Deer disperse out, and in studies they have found 75 percent of yearling males will disperse from two miles on up from where they were born. Stainbrook cited that one yearling disperser in Pennsylvania, which had a GPS collar on it went over 90 miles. This could be a major contributor to how CWD can spread across the landscape. There are ongoing studies to try to determine the average distance that deer will disperse. If the average males travel four or five miles, one can estimate after 10 years how far CWD has been spread. It is a consideration that scientists have to make as to what to do to control the spread. CWD could be silently creeping throughout the state.

In states that have detected CWD, the action has been to reduce deer density in a designated area around the detection and test harvested deer for CWD to establish an understanding of prevalence. The lower the density, the less likely it will spread. Unfortunately, by the time it is detected, it has probably been in that state for 10 to 20 years and they didn't know it. The best thing that we can do is everything possible to prevent it from coming into our state. If it comes into our state, it is going to change everything.

To prevent risk, they could restrict the use of deer urine. A typical bottle could have a mixture of urine and feces from hundreds of deer from all over the country. They can't take a bottle of deer urine and stick it into a lab tube and if it turns red, it tested positive. There is no test to look for those prions in that urine. The way to do it is very expensive and time consuming and not feasible for them to scan all of those bottles. So, a lot of states have banned them.

There are other options, like synthetic urine lures. They tested pine tree air fresheners that you use in your car and they actually found that they are quite effective. Not sure why, some deer just come to investigate it and others "high tail" it when they get a whiff. But, it is something scientists are looking into.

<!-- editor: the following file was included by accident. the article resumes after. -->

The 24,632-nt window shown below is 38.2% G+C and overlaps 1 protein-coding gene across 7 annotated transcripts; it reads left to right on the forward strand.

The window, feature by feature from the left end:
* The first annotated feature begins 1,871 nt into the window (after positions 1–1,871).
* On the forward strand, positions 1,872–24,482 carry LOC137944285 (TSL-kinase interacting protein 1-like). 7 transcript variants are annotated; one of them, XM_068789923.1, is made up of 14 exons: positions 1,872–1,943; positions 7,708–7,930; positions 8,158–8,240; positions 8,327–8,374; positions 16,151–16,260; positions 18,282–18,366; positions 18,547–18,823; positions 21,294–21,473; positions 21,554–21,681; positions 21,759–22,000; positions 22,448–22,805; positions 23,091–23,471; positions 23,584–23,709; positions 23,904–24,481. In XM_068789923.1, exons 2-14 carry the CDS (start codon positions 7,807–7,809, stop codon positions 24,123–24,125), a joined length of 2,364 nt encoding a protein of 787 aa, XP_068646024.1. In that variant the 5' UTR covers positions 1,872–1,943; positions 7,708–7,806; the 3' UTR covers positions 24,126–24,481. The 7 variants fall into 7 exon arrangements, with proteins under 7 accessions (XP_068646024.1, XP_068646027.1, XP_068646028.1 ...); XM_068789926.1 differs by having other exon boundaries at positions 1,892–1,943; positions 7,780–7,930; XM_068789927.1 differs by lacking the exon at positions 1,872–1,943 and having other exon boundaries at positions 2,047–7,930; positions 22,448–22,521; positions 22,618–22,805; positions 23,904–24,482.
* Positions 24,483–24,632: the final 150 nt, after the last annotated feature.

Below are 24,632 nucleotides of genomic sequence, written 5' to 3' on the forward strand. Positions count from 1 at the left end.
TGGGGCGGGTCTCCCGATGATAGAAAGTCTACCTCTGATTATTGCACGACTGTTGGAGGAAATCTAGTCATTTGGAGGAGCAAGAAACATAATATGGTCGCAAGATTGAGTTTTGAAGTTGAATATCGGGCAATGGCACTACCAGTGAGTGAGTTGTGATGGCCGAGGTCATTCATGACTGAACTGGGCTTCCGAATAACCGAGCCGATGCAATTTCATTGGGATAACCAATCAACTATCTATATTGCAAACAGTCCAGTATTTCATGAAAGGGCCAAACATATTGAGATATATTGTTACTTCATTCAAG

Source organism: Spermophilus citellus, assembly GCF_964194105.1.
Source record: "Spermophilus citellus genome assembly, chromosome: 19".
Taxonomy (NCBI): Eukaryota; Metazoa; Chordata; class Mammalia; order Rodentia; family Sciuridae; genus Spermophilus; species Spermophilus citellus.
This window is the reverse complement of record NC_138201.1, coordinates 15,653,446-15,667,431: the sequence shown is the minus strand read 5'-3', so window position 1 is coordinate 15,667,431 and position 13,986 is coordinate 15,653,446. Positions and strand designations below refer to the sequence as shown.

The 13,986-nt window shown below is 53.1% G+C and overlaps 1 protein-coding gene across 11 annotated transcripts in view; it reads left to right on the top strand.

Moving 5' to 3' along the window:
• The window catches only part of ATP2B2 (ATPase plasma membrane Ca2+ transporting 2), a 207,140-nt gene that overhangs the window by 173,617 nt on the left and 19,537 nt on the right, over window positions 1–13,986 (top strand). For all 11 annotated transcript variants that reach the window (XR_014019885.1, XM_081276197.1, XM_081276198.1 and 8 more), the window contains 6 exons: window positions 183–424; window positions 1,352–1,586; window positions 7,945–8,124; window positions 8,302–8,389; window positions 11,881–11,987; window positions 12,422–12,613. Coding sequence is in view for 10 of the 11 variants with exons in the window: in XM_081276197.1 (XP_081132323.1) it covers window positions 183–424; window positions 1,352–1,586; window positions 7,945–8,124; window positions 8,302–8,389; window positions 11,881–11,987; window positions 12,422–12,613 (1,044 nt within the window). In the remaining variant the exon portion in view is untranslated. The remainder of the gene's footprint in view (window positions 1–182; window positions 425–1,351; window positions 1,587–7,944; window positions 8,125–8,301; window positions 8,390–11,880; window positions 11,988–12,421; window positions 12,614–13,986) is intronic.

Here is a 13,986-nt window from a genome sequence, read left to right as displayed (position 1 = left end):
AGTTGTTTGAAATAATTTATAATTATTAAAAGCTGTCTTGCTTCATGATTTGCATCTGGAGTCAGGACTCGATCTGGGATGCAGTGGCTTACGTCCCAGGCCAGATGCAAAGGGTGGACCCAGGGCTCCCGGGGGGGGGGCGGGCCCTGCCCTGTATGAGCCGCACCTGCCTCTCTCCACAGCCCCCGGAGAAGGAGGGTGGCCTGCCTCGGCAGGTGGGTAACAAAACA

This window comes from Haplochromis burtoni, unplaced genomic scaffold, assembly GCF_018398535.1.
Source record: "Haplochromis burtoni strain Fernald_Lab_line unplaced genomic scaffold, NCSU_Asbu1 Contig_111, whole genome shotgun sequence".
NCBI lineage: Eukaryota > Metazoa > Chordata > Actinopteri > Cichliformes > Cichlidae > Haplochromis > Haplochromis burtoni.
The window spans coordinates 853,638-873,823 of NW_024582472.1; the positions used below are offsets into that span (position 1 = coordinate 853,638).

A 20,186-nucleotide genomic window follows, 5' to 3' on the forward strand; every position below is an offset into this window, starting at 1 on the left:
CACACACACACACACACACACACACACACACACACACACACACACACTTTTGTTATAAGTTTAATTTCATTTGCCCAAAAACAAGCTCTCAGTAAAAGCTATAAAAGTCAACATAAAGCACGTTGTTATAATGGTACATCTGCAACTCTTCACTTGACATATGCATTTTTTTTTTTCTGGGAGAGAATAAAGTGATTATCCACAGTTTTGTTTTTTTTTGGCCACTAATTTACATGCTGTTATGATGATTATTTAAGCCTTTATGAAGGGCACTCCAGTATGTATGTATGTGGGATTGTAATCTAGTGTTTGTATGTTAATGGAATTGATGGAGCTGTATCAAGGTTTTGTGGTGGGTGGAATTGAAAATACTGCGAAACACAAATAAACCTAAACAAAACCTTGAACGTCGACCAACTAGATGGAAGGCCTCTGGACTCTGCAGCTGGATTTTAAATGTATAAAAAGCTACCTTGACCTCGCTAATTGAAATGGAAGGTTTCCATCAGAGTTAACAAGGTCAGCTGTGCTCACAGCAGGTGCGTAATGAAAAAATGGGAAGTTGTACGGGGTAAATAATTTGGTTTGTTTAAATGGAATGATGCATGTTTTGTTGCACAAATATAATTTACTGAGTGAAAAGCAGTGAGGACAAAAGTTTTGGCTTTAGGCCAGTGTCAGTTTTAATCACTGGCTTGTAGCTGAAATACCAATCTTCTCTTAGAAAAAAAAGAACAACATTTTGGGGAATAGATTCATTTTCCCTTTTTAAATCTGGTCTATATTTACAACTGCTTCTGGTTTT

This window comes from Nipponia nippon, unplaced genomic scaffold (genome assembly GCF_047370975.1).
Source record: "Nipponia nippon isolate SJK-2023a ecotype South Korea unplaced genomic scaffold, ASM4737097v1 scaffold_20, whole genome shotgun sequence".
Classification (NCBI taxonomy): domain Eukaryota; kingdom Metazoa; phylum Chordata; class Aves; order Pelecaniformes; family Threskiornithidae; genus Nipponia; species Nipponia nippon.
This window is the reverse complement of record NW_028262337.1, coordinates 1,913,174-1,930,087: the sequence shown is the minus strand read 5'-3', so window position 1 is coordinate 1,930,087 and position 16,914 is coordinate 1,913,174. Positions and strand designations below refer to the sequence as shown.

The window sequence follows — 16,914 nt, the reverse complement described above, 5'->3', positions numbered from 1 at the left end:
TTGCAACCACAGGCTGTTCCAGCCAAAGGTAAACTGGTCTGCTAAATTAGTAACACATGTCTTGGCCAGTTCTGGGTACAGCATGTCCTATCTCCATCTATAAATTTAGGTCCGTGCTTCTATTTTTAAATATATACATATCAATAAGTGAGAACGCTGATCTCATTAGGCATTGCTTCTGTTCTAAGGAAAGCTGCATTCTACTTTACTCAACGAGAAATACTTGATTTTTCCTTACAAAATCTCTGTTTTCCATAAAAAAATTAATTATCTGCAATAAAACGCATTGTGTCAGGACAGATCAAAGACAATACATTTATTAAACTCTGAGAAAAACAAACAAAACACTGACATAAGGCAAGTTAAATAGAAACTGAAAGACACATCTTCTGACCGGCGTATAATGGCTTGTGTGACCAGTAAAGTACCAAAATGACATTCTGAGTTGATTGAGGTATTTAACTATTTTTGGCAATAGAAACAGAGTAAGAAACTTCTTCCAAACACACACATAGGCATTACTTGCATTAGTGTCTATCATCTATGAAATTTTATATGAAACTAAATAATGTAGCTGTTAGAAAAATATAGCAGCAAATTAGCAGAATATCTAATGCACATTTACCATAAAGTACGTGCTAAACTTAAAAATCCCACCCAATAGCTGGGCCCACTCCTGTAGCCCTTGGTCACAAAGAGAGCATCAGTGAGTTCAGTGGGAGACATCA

"It depends on the state agencies and their ability to take action," Stainbrook said. "We can't ban the sale of it, but we could prohibit the use or possession of it while hunting."

Instead of only banning harvested deer from states with CWD, some states are considering not allowing a deer carcass from any state (like Maine). The reason for that is that many of the states that are reporting being CWD free don't have the resources to test enough deer to be confident that they don't have it. If a state is not testing its deer, how can we say it doesn't have CWD. Maybe there should be disposal regulations. If you bring a deer into the state you have to dispose of it a certain way. Some states are looking at carcass disposal regulations.

So, after hearing or reading Stainbrook's comments, do you think the state would/should relax the CWD regulations? I don't think so, do you?

Taconic Trout Unlimited presentation

On Oct. 25 at 7 p.m., the Taconic Chapter of Trout Unlimited will have as its guest speaker Steve Culton. He is a fly-fishing guide and instructor, fly-tyer, and freelance writer. His work has appeared in Field & Stream, American Angler, The Flyfish Journal, The Drake, Flyfishing & Tying Journal, Eastern Fly Fishing, Fly Rod & Reel Online, and the Mid Atlantic Fly Fishing Guide. His presentation is entitled "The Little Things" that you can do to catch and land more fish.

The presentation will take place at the Cork n' Hearth Restaurant on Laurel Street (Rte. 20) in Lee. There will be a social hour at 5 p.m., followed by a business meeting. There is also the opportunity to stay for dinner.

Questions/comments: Berkwoodsandwaters@roadrunner.com. Phone: (413) 637-1818